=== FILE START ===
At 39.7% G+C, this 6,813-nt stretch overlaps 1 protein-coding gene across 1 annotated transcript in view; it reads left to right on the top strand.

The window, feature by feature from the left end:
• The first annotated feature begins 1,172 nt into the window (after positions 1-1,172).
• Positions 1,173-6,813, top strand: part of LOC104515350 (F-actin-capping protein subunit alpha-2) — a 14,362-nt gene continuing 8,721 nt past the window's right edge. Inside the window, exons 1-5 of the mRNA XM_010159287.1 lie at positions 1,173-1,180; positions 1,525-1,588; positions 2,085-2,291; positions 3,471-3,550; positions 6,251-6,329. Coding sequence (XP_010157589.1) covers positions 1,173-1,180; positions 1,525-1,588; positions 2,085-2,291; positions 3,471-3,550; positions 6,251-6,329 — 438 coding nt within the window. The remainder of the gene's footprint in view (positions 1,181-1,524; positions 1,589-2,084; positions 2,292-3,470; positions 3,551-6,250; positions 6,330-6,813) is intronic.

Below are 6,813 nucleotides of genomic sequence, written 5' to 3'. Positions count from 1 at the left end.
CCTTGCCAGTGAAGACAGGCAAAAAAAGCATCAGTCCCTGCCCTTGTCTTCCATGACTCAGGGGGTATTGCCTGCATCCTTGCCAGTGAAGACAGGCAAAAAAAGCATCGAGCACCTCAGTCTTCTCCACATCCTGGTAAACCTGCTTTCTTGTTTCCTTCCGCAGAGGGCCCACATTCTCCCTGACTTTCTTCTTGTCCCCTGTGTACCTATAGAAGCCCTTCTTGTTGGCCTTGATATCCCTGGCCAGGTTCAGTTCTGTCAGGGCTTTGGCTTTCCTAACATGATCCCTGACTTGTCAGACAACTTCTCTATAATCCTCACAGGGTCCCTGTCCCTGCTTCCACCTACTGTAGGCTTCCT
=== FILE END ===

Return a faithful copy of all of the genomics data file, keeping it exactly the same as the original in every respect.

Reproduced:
At 39.7% G+C, this 6,813-nt stretch overlaps 1 protein-coding gene across 1 annotated transcript in view; it reads left to right on the top strand.

The window, feature by feature from the left end:
• The first annotated feature begins 1,172 nt into the window (after positions 1-1,172).
• Positions 1,173-6,813, top strand: part of LOC104515350 (F-actin-capping protein subunit alpha-2) — a 14,362-nt gene continuing 8,721 nt past the window's right edge. Inside the window, exons 1-5 of the mRNA XM_010159287.1 lie at positions 1,173-1,180; positions 1,525-1,588; positions 2,085-2,291; positions 3,471-3,550; positions 6,251-6,329. Coding sequence (XP_010157589.1) covers positions 1,173-1,180; positions 1,525-1,588; positions 2,085-2,291; positions 3,471-3,550; positions 6,251-6,329 — 438 coding nt within the window. The remainder of the gene's footprint in view (positions 1,181-1,524; positions 1,589-2,084; positions 2,292-3,470; positions 3,551-6,250; positions 6,330-6,813) is intronic.

Below are 6,813 nucleotides of genomic sequence, written 5' to 3'. Positions count from 1 at the left end.
CCTTGCCAGTGAAGACAGGCAAAAAAAGCATCAGTCCCTGCCCTTGTCTTCCATGACTCAGGGGGTATTGCCTGCATCCTTGCCAGTGAAGACAGGCAAAAAAAGCATCGAGCACCTCAGTCTTCTCCACATCCTGGTAAACCTGCTTTCTTGTTTCCTTCCGCAGAGGGCCCACATTCTCCCTGACTTTCTTCTTGTCCCCTGTGTACCTATAGAAGCCCTTCTTGTTGGCCTTGATATCCCTGGCCAGGTTCAGTTCTGTCAGGGCTTTGGCTTTCCTAACATGATCCCTGACTTGTCAGACAACTTCTCTATAATCCTCACAGGGTCCCTGTCCCTGCTTCCACCTACTGTAGGCTTCCT